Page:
A Grandmother’s Gift

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A Grandmother’s Gift

By Andrea Goto

No two kids are alike—and this also applies to Grandmothers.

Though both of my grandmothers passed away several years ago, I was blessed to know them growing up—sort of. Neither one fit the sweet, fun-loving granny mould of the Betty White variety. We didn’t bake cookies together, sew dolls or build forts. My grandmother who “didn’t like girls” never really spoke to my sister or me, but she did let us play down by the railroad and shoot pool in the basement—pretty much anywhere we couldn’t be seen or heard.

I knew my other grandmother a little better. She at least had toys. We colored in half-used coloring books, waged war with army men that belonged to my uncle 40 years prior, and drove Matchbox cars she plucked from yards while on her evening walk—toys that belonged to kids “who didn’t know how to take care of them.” 
She spoke to us, but mainly in declarative sentences.

“Don’t bang on the piano keys.”

“Don’t start a new page until you finish coloring that one.”

“Don’t wrestle with the bear rug.”

(Can you imagine having a bear rug and not wrestling with it? Yeah, me neither.)

It was years before I realized that not everyone’s grandmothers were so stoic and stern. I believed they loved me, but for various reasons they felt uncomfortable showing it.

I’ve always wanted more for my daughter.

I wanted Betty White.

Messy, Perfect Love
My mother-in-law drifts asleep while babysitting and lets Ava stay up as late as she wants because “she never says she’s tired.” She lets her eat fudgsicles for breakfast and sneaks her candy when I’m not looking. As a lover of all things sparkly, my mother-in-law has taught Ava to appreciate the value of quality diamonds (I feel for the future spouse, I really do), and as an artist, she not only lets Ava sling paint and color outside the lines, she insists on it. Nothing has to be neat; icing can be unevenly spread, clothes needn’t match and fingernail polish on the skin is not big deal (shudder). She suspends judgment like a belt holds up pants.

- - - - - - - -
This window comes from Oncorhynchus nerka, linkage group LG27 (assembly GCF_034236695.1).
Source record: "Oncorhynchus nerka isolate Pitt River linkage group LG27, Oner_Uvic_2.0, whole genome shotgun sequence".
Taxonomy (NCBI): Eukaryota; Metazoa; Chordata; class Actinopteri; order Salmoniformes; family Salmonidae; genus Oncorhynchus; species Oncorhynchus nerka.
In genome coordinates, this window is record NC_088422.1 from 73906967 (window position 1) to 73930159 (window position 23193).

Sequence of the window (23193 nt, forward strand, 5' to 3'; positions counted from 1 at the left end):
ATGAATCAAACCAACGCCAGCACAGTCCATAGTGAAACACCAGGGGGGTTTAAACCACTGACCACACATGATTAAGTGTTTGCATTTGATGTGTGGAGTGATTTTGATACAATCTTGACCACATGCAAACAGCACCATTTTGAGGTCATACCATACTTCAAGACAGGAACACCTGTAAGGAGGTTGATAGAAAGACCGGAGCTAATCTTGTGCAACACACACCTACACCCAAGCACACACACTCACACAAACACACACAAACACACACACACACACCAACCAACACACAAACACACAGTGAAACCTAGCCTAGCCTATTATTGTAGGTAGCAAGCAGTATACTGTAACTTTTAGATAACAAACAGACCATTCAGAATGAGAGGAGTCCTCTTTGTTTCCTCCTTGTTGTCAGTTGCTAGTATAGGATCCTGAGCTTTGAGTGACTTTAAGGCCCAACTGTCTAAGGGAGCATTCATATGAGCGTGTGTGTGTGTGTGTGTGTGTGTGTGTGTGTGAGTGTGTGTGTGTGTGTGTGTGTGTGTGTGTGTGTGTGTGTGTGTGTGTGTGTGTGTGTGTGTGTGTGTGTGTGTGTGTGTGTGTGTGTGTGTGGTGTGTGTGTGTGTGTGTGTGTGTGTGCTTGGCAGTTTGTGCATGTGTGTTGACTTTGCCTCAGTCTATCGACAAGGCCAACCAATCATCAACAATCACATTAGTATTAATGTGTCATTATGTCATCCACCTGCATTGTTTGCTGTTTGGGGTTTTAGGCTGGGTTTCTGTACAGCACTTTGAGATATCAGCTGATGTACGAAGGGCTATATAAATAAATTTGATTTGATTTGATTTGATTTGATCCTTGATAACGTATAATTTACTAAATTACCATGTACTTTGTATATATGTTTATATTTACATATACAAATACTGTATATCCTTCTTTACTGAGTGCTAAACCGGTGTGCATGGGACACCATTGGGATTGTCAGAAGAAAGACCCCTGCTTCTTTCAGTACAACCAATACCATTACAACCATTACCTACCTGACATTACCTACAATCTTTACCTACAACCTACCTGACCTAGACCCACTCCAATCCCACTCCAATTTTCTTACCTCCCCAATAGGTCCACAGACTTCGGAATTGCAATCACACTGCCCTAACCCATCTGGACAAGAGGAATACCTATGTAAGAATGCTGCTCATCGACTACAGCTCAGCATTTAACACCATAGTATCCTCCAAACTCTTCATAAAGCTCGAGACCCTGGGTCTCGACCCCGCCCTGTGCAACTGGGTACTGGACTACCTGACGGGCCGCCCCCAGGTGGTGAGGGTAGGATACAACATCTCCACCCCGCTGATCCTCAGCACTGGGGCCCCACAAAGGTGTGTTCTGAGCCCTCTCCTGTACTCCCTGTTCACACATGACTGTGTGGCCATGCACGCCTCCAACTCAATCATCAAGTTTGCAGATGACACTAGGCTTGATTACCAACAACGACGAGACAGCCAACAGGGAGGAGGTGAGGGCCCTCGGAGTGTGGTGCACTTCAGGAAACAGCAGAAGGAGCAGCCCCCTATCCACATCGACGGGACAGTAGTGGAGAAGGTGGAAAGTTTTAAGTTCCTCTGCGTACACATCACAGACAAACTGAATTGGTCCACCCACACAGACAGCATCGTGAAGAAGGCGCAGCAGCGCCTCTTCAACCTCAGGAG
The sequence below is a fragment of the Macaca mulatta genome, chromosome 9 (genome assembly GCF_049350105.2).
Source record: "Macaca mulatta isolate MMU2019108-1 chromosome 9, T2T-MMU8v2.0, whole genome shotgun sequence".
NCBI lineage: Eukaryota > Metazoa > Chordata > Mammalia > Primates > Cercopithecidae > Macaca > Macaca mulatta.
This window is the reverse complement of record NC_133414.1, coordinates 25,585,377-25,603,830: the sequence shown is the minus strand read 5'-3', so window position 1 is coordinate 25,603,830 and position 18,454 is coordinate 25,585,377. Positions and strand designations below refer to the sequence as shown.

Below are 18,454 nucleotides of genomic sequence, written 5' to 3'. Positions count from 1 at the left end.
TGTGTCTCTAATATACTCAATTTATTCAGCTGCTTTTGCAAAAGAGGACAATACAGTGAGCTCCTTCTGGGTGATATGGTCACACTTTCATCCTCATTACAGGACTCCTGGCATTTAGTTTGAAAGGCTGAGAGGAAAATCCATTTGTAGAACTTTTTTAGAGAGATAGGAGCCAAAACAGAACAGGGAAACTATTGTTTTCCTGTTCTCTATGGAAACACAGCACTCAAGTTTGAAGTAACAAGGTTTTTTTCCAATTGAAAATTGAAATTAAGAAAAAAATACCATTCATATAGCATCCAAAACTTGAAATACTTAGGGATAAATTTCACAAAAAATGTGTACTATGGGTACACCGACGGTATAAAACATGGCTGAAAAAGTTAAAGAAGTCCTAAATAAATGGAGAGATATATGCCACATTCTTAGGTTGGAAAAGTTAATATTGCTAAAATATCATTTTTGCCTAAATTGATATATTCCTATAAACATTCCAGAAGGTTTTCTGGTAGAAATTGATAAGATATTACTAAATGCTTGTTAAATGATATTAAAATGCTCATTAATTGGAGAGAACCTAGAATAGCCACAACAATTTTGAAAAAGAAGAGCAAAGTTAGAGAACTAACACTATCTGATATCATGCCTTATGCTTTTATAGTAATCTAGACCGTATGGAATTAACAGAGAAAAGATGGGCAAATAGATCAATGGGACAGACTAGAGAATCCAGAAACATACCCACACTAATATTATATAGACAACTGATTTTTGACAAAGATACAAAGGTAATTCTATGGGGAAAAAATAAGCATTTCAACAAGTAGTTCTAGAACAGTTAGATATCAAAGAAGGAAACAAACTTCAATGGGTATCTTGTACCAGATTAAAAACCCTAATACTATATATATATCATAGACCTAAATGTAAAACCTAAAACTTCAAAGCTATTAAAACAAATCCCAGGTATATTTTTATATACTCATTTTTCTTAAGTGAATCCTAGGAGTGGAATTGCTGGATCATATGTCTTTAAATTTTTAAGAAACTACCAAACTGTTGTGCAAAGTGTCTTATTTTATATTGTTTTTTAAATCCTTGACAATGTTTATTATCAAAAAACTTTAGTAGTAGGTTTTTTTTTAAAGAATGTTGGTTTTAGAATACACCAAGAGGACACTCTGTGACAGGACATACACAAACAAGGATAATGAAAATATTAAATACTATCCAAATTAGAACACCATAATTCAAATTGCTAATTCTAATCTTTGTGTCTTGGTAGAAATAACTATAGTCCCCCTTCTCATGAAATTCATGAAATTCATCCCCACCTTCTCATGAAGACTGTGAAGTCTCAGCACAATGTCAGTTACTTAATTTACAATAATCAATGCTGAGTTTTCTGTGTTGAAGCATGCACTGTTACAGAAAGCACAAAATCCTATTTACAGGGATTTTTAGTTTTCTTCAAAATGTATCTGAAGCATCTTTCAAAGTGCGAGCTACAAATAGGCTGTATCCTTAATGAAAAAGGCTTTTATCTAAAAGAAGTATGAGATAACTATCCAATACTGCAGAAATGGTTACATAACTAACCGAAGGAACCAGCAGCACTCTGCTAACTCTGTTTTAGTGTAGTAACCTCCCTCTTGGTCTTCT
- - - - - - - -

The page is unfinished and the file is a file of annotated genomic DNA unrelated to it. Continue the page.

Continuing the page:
“She’s an artist,” my mother-in-law proudly declared when Ava took “mix-and-match prints” to a whole new level.

“She’s a mess,” I said.

My own mother prefers things a bit neater. Coloring happens inside the lines and she has an eraser poised and ready for any defectors. She thinks all other children are damaged and, therefore, unfit as potential friends. But robbed of the experience of playing Barbies with her own daughters, Mom will play far longer than any sane person should. She also makes the mundane tasks of adulthood absolutely magical.


The chore Ava loves most is cleaning the cage of my mother’s ear-piercing lovebird. I would prefer to see it roasted on a plate with a blackberry reduction, but Ava and my mother tend to that downy devil like it’s their job, complete with benefits and a retirement plan.

They painted a fence together without spilling a drop. They made perfectly proportionate paper dolls. If Mom had a bear rug, I’m not sure she would let Ava wrestle it, but she would let her clean it.